There are conflicting reports on the prevalence of EGFR mutation in sarcomatoid carcinoma of the lung. In a study by Jiang et al [32], the EGFR mutation was seen in 9 out of 32 patients (28.1%). In another study of 22 patients by Italiano et al [33], none had EGFR mutations. Likewise, the efficacy of EGFR TKIs in PSC is unknown. Few reports have suggested that PSC with EGFR mutations respond poorly to TKIs [32, 34]. In our study, the frequency of EGFR mutation was 7% (4/57 patients) and two patients had a reasonable response to EGFR TKI. The prevalence of EGFR mutation in lung sarcomatoid carcinoma is lower than that reported in our patients with adenocarcinoma but similar to that reported in our patients with squamous cell lung cancer [35]. Similarly, the prevalence of ALK rearrangement in PSC is not clear [36]. Chen et al [37], in a study of 82 patients with PSC, found that ALK rearrangement was seen in three patients (3.6%). Gelibter et al [38] reported a case of PSC with ALK rearrangement who had a PFS of 15 months with alectinib. Two patients in our study had ALK rearrangement by IHC and the only patient who received crizotinib had a poor response with a PFS of 3 months.

Figure 2. OS of the entire patient cohort.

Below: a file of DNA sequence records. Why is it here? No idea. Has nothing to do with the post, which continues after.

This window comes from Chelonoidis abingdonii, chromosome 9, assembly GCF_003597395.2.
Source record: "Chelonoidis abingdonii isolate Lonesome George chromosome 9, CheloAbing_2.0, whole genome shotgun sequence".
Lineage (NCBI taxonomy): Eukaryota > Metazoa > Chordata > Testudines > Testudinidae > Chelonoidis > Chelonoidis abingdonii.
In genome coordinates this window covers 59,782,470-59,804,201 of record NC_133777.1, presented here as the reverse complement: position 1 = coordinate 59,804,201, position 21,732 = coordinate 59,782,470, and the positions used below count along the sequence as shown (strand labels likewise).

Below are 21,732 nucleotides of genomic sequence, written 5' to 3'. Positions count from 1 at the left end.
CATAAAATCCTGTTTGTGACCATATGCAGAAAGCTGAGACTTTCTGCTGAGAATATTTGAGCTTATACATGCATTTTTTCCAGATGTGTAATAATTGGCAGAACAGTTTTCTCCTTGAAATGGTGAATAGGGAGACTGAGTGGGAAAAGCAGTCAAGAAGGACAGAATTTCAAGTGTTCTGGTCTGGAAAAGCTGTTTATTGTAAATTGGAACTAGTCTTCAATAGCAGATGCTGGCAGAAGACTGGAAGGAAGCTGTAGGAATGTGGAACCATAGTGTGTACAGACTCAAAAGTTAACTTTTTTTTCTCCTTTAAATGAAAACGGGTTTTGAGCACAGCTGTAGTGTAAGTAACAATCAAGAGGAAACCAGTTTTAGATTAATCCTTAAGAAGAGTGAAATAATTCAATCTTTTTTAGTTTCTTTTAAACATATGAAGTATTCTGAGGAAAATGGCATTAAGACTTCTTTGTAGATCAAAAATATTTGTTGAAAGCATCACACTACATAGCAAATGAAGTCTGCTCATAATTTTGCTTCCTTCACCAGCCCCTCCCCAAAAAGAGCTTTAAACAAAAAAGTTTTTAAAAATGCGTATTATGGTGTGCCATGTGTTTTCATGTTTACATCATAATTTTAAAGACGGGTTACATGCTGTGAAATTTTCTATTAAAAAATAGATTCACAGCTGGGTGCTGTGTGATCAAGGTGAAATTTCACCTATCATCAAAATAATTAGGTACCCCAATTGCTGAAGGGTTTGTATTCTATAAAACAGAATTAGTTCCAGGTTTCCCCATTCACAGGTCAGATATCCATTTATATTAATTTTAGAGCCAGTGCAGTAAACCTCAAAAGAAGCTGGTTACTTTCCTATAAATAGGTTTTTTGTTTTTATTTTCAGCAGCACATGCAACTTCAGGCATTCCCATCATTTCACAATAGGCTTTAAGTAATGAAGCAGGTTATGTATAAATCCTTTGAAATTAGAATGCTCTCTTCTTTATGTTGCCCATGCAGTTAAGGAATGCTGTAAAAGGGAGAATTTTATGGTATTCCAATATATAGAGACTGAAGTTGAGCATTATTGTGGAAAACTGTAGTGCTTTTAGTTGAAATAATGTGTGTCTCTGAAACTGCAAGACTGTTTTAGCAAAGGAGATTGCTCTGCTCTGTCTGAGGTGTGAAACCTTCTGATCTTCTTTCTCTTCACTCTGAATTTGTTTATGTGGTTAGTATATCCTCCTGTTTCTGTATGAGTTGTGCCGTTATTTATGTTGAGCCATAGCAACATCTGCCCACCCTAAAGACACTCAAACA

Table 5. Outcomes for the various treatment modalities in patients with PSC.

Figure 3. OS of patients according to the intent of treatment.

PSC was historically considered to be resistant to chemotherapy [3942]. Our study also revealed a poor response of PSC to chemotherapy. The response rates to first-line chemotherapy in our study were 15.2%, 13.3% for the second line, and 0% for the third line. This is similar to a study by Vieira et al [15], in which platinum-based chemotherapy was given to 73% of patients (n = 97), the response rate to chemotherapy was just 16.5% and about 69% of the patients had progressive disease at the time of first evaluation after the initiation of chemotherapy. These rates are much higher when compared with conventional NSCLC. For instance, in a combined analysis of three randomised controlled trials from the Southwest Oncology Group, the response rate to first-line platinum-based chemotherapy was 27% and the progression rate was 38% for NSCLC [43]. Molecular analysis of PSC has revealed a high frequency of mutation in certain genes like TP53 in 60%–80% [20, 44] and KRAS in 30%–35% of the cases [44, 45] and this may be the reason for resistance to chemotherapy [46]. The role of antiangiogenic therapy has been explored in the treatment of PSC. Apatinib, an antiangiogenic TKI which targets the vascular endothelial growth factor receptor 2 (VEGFR2) has been reported to cause a sustained response of 14 months in a case report by LI et al [47]. TP53 mutation has been postulated to be a predictive biomarker of response to antiangiogenic agents [48, 49]. Since these tumours have a high prevalence of TP53 mutations, further studies are required to evaluate the role of VEGF targeting agents.